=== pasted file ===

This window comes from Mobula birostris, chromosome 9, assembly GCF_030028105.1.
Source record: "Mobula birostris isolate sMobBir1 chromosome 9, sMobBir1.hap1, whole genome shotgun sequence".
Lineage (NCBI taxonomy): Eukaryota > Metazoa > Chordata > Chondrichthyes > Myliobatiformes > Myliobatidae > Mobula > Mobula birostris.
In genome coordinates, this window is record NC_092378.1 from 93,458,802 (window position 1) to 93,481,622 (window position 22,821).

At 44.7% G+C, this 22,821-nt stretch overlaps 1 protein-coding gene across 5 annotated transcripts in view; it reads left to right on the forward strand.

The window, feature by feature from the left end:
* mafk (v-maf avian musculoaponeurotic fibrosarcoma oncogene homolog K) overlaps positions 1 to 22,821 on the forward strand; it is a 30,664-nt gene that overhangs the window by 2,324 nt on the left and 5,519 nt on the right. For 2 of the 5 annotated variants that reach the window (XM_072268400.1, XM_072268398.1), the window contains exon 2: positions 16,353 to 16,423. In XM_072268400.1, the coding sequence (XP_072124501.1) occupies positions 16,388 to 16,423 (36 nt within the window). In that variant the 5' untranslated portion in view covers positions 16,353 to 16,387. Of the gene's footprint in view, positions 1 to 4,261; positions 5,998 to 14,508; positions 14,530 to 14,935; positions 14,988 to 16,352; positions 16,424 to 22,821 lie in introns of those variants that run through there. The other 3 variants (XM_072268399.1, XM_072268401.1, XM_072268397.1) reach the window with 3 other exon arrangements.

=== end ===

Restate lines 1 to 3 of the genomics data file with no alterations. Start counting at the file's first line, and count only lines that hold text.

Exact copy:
This window comes from Mobula birostris, chromosome 9, assembly GCF_030028105.1.
Source record: "Mobula birostris isolate sMobBir1 chromosome 9, sMobBir1.hap1, whole genome shotgun sequence".
Lineage (NCBI taxonomy): Eukaryota > Metazoa > Chordata > Chondrichthyes > Myliobatiformes > Myliobatidae > Mobula > Mobula birostris.